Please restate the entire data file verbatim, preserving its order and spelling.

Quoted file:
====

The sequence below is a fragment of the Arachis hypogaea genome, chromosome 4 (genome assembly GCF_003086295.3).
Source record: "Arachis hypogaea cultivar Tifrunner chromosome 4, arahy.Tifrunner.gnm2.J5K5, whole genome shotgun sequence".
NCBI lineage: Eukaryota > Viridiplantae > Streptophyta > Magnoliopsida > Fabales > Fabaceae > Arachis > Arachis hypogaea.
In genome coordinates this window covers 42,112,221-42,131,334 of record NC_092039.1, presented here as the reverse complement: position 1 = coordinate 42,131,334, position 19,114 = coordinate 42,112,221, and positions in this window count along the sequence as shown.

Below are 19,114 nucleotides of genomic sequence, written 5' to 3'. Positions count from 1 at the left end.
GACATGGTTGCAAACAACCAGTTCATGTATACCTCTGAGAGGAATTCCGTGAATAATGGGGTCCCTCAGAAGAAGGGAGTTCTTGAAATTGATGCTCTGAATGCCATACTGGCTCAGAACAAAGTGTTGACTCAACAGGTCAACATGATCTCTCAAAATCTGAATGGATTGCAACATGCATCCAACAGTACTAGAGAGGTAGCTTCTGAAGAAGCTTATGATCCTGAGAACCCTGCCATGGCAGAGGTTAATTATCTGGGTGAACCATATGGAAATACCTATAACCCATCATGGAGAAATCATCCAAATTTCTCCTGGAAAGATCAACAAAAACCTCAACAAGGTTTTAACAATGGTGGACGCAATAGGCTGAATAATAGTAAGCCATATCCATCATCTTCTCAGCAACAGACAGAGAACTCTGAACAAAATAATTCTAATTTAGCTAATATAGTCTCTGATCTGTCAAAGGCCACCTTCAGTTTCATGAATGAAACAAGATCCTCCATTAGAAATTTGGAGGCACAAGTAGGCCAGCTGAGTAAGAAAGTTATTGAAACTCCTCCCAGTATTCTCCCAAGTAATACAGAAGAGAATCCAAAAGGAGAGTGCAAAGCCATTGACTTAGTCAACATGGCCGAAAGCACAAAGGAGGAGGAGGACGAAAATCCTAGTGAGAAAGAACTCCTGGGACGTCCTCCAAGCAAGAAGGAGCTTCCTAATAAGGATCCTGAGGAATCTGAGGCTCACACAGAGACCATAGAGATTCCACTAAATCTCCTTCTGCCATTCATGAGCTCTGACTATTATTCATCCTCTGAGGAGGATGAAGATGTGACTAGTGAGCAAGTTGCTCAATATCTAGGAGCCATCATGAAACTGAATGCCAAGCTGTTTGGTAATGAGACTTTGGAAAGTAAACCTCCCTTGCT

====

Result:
The sequence below is a fragment of the Arachis hypogaea genome, chromosome 4 (genome assembly GCF_003086295.3).
Source record: "Arachis hypogaea cultivar Tifrunner chromosome 4, arahy.Tifrunner.gnm2.J5K5, whole genome shotgun sequence".
NCBI lineage: Eukaryota > Viridiplantae > Streptophyta > Magnoliopsida > Fabales > Fabaceae > Arachis > Arachis hypogaea.
In genome coordinates this window covers 42,112,221-42,131,334 of record NC_092039.1, presented here as the reverse complement: position 1 = coordinate 42,131,334, position 19,114 = coordinate 42,112,221, and positions in this window count along the sequence as shown.

Below are 19,114 nucleotides of genomic sequence, written 5' to 3'. Positions count from 1 at the left end.
GACATGGTTGCAAACAACCAGTTCATGTATACCTCTGAGAGGAATTCCGTGAATAATGGGGTCCCTCAGAAGAAGGGAGTTCTTGAAATTGATGCTCTGAATGCCATACTGGCTCAGAACAAAGTGTTGACTCAACAGGTCAACATGATCTCTCAAAATCTGAATGGATTGCAACATGCATCCAACAGTACTAGAGAGGTAGCTTCTGAAGAAGCTTATGATCCTGAGAACCCTGCCATGGCAGAGGTTAATTATCTGGGTGAACCATATGGAAATACCTATAACCCATCATGGAGAAATCATCCAAATTTCTCCTGGAAAGATCAACAAAAACCTCAACAAGGTTTTAACAATGGTGGACGCAATAGGCTGAATAATAGTAAGCCATATCCATCATCTTCTCAGCAACAGACAGAGAACTCTGAACAAAATAATTCTAATTTAGCTAATATAGTCTCTGATCTGTCAAAGGCCACCTTCAGTTTCATGAATGAAACAAGATCCTCCATTAGAAATTTGGAGGCACAAGTAGGCCAGCTGAGTAAGAAAGTTATTGAAACTCCTCCCAGTATTCTCCCAAGTAATACAGAAGAGAATCCAAAAGGAGAGTGCAAAGCCATTGACTTAGTCAACATGGCCGAAAGCACAAAGGAGGAGGAGGACGAAAATCCTAGTGAGAAAGAACTCCTGGGACGTCCTCCAAGCAAGAAGGAGCTTCCTAATAAGGATCCTGAGGAATCTGAGGCTCACACAGAGACCATAGAGATTCCACTAAATCTCCTTCTGCCATTCATGAGCTCTGACTATTATTCATCCTCTGAGGAGGATGAAGATGTGACTAGTGAGCAAGTTGCTCAATATCTAGGAGCCATCATGAAACTGAATGCCAAGCTGTTTGGTAATGAGACTTTGGAAAGTAAACCTCCCTTGCT